It was a second marriage. She found fault in most things he did. He let her sleep-in each morning since he was the only one that needed to get to a job. She complained about how noisy he was as he prepared for the day. He even poured his cereal the night before because she grumbled that the pinging sounds of the dry cereal on the bowl disturbed her sleep. After her death, people around him remarked how his countenance lifted and joy became apparent in his life again.
Contention is the opposite of peacemaking. A contentious person finds fault with others’ actions, words, and decisions. Harsh criticism often accompanies contention. Nagging goes hand in hand with contention. No wonder the writer of Proverbs indicates the victim of contention would rather be "roughing it" in adverse conditions than in comfortable surroundings with a miserable, harassing contender.
Do we frequently find fault or disagree with those in our families? We should ask, "Will my comment improve the situation or am I just being picky?" Another question to curb contention is "Would I want one of my family members to make a similar statement to me?" If we would not want that statement directed at us, then we need to avoid saying it to our loved one.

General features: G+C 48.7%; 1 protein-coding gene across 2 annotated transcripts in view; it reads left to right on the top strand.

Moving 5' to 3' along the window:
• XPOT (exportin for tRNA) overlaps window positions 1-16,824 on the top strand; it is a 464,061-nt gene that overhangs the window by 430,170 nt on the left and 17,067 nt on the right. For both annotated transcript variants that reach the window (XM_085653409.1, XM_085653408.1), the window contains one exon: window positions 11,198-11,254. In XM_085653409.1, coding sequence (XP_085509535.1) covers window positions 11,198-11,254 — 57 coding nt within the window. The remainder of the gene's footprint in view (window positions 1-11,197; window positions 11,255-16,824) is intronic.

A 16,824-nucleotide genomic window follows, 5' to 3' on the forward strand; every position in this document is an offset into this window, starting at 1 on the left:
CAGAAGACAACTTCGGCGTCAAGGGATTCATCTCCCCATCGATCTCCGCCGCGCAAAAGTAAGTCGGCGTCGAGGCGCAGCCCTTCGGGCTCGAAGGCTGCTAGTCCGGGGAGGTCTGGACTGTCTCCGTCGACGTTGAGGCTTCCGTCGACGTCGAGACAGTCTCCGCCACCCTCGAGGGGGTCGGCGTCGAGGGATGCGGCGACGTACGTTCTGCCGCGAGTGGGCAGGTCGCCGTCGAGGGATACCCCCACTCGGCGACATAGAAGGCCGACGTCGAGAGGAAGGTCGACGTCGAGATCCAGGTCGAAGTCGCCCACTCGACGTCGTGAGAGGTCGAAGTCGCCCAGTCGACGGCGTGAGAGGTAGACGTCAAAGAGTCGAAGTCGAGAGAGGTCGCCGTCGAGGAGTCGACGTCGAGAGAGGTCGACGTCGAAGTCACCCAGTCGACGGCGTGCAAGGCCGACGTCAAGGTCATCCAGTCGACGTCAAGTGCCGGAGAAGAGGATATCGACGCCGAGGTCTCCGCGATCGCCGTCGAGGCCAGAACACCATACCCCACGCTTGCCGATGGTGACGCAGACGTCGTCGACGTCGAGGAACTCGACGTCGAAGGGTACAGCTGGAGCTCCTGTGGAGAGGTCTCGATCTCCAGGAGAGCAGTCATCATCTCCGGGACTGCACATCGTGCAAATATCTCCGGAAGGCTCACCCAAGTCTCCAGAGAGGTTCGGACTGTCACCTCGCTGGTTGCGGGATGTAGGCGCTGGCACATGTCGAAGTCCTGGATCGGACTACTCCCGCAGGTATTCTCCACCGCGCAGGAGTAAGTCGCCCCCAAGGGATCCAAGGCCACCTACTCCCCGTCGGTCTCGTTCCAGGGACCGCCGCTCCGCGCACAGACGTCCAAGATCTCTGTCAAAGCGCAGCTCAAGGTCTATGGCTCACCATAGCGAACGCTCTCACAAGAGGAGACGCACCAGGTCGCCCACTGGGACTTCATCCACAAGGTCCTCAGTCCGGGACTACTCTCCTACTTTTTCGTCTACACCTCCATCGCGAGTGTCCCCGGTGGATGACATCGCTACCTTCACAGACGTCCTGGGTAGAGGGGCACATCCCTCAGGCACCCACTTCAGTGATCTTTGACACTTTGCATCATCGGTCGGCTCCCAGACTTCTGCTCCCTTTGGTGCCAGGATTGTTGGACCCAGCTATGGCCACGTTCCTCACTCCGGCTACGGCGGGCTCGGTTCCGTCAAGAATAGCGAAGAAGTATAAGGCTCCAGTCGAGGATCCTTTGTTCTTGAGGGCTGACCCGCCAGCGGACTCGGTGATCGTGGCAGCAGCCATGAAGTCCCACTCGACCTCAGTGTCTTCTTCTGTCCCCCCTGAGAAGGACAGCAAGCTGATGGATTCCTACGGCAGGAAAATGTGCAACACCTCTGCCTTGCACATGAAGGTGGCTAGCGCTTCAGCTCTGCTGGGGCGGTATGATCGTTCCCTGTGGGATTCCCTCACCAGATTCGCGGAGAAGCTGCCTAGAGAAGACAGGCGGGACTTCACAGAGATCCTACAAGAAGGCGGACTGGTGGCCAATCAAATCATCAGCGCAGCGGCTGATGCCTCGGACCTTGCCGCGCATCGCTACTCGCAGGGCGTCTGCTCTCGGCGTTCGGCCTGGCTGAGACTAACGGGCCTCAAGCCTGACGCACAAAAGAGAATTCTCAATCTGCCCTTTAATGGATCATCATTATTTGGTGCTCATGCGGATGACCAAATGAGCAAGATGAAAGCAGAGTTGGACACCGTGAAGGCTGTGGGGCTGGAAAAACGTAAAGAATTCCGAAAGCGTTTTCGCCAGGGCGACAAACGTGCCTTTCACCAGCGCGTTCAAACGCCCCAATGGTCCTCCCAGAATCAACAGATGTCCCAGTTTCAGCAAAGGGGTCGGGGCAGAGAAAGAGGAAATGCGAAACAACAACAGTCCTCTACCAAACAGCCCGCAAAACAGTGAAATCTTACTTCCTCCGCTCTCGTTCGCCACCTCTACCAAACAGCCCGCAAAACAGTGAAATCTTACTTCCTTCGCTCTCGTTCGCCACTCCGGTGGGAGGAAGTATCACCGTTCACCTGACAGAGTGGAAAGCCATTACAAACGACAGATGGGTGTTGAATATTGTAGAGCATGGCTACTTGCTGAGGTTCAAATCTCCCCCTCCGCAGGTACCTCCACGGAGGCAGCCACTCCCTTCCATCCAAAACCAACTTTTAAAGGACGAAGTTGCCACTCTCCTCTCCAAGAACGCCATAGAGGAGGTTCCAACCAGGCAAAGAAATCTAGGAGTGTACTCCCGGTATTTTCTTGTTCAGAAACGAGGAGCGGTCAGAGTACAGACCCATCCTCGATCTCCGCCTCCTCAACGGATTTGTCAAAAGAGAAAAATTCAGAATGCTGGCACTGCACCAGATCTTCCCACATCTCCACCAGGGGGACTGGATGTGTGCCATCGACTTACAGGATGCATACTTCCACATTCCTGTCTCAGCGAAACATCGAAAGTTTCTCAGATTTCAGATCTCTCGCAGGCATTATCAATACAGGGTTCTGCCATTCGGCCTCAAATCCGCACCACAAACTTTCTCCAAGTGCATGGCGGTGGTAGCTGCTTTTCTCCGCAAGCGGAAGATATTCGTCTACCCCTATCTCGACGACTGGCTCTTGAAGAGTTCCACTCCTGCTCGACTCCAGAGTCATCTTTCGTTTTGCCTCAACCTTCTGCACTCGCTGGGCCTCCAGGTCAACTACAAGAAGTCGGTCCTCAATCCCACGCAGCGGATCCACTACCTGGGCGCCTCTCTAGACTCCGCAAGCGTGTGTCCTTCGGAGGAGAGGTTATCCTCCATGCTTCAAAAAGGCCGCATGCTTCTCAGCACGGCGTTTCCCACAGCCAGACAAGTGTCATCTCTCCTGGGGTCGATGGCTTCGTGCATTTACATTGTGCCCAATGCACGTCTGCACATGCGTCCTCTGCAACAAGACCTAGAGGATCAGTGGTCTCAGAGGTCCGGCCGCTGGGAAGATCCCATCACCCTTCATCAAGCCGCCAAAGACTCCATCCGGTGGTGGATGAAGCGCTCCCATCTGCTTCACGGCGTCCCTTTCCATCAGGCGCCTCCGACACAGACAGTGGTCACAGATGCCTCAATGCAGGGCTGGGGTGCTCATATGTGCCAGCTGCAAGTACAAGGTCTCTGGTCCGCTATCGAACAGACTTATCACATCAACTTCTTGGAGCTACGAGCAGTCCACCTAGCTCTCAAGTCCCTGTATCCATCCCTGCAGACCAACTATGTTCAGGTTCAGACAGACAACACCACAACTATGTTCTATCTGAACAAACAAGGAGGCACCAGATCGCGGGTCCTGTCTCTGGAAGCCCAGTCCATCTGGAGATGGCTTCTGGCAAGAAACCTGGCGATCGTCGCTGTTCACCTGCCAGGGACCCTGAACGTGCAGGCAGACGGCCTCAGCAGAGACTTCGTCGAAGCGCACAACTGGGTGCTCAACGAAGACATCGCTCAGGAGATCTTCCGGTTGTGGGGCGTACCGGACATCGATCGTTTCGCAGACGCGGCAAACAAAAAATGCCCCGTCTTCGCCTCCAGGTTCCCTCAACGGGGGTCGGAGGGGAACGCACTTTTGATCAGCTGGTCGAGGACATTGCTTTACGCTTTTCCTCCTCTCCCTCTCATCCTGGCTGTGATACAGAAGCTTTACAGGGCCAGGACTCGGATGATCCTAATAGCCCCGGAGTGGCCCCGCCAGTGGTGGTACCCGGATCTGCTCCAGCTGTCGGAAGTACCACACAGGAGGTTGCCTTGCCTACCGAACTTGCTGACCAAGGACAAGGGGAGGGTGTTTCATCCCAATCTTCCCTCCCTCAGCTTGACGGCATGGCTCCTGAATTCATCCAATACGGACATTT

Affirmation and praise—sprinkled sparingly with constructive criticism—lays the foundation for a more harmonious place to live. Trusting, strong relationships flourish in a contention-reduced environment.
Lord, cleanse me of faultfinding. When I am tempted to speak contentious words and Your spirit reminds me to hold my tongue, help me obey. I realize if I choose to obey Your prompting, I am taking a step to provide a home that is an inviting, safe place for those I hold dear. Make me aware of the lasting power of godly words of encouragement in my home.
(Photo courtesy of morguefile and milza.)
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Bernadean J. Gates